DJ Whoo Kid

Hood Radio, Vol. 1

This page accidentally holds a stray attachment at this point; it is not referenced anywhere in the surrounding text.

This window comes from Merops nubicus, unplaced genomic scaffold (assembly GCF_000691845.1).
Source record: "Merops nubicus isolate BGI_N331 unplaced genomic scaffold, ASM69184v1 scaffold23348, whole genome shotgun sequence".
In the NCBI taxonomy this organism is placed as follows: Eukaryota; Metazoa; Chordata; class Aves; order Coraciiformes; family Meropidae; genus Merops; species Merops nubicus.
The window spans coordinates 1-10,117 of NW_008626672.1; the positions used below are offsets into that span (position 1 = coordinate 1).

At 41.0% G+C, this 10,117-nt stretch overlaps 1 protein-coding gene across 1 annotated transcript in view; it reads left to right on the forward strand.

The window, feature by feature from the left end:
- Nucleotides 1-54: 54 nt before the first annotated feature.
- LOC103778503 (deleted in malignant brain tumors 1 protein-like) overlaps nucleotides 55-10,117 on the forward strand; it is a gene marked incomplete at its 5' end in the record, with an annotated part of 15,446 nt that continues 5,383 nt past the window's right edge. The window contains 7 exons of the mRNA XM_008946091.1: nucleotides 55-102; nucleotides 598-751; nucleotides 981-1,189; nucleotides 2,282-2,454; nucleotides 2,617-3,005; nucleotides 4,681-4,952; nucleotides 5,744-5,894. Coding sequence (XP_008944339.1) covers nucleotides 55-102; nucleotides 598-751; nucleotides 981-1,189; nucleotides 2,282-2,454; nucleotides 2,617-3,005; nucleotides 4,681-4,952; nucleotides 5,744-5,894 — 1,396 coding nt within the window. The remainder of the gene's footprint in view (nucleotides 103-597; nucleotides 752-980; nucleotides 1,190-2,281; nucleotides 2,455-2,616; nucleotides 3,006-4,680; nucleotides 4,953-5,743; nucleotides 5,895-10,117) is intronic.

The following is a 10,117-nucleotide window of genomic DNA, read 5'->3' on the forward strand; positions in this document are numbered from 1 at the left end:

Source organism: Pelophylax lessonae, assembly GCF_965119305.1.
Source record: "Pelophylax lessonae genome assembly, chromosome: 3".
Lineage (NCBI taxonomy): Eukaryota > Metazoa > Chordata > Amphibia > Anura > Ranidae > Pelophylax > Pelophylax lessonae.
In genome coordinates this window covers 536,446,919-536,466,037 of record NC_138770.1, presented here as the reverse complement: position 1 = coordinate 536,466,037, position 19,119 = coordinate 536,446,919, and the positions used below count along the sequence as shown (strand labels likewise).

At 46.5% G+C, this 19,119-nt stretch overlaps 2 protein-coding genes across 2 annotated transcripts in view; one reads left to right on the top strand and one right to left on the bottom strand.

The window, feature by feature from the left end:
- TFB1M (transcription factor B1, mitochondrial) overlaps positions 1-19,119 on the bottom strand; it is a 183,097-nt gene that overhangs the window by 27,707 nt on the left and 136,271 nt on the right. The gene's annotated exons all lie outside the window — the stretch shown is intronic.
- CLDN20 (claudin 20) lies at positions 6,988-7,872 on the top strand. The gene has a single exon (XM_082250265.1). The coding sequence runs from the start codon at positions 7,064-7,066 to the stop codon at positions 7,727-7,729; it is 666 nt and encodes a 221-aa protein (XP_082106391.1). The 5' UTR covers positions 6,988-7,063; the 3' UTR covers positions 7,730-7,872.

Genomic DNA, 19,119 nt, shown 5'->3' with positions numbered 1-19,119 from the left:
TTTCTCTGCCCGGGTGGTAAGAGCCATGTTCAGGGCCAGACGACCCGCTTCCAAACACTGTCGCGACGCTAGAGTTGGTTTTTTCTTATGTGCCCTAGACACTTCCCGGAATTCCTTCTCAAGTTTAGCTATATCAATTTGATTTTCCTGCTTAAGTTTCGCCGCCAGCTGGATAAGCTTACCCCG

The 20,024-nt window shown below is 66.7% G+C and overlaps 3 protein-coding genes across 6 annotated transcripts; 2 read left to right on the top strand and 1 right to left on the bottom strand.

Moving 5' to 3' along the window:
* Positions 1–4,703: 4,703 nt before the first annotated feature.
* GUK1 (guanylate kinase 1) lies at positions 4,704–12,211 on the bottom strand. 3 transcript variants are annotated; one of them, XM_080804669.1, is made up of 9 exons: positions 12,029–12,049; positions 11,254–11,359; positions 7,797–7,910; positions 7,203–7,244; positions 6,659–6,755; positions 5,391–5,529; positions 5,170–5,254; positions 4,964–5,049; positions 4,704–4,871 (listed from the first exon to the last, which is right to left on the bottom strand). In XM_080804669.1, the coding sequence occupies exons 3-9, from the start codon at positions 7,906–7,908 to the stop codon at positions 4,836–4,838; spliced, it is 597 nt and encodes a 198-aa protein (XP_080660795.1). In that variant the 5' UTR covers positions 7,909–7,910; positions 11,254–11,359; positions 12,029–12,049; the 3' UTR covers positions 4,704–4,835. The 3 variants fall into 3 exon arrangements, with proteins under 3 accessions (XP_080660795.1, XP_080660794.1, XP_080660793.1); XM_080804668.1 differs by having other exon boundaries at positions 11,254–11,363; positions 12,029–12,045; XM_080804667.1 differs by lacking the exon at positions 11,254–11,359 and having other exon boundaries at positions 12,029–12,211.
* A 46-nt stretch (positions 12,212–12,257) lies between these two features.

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Amid the innumerable DJ Whookid mixtapes flooding the streets during 2003, 50 Cent's right-hand DJ did release one over-the-counter mix, Hood Radio, Vol. 1. Released by Full Clip (the same label that released 50's semiunderground compilation, Guess Who's Back?), Whookid's official debut certainly sounds much better than his street mixes, which sometimes sounded like umpteenth-generation recordings cut-and-pasted together ad hoc. The mixing here is fairly seamless, and Whookid never interrupts with shoutouts à la DJ Kayslay (though gunshots rattle by every so often). Furthermore, pretty much everything here is exclusive, as most of the tracks are freestyles (e.g., Jae Hood spitting over Nas' "Destroy and Rebuild," G-Unit over tha Eastsidaz's "G'd Up") while others are unreleased productions (some by Red Spyda). The lineup is heavy on East Coast hardcore brass -- 50, LOX, Mobb Deep, Nas, Noreaga -- though, for the sake of variety, there are a couple non-New Yorkers, including Daz Dillinger, B.G., and Juvenile. The overall result isn't really that spectacular. Like Kayslay's major-label Streetsweeper mix, Hood Radio is simply an ordinary mixtape with top-shelf sound quality except sans the street-premiere singles. As such, it's not going to woo the mainstream -- or for that matter, anyone who isn't down with the streets in first place. Hood Radio is what fans have come to expect from Whookid, and while that in itself is perfectly fine for fans, it's not the major statement many had anticipated. Everything you'd expect to be here is here (improved sound quality; more-focused mixing; talent and freestyles aplenty) -- everything, that is, except something truly extraordinary. As is often the case with these sort of major-label mixtapes, it seems like the rappers are holding back their best efforts (and hooks) for their own albums, dishing out half-thought-out, off-the-cuff freestyles instead and leaving the DJ with nothing but scraps to work with.

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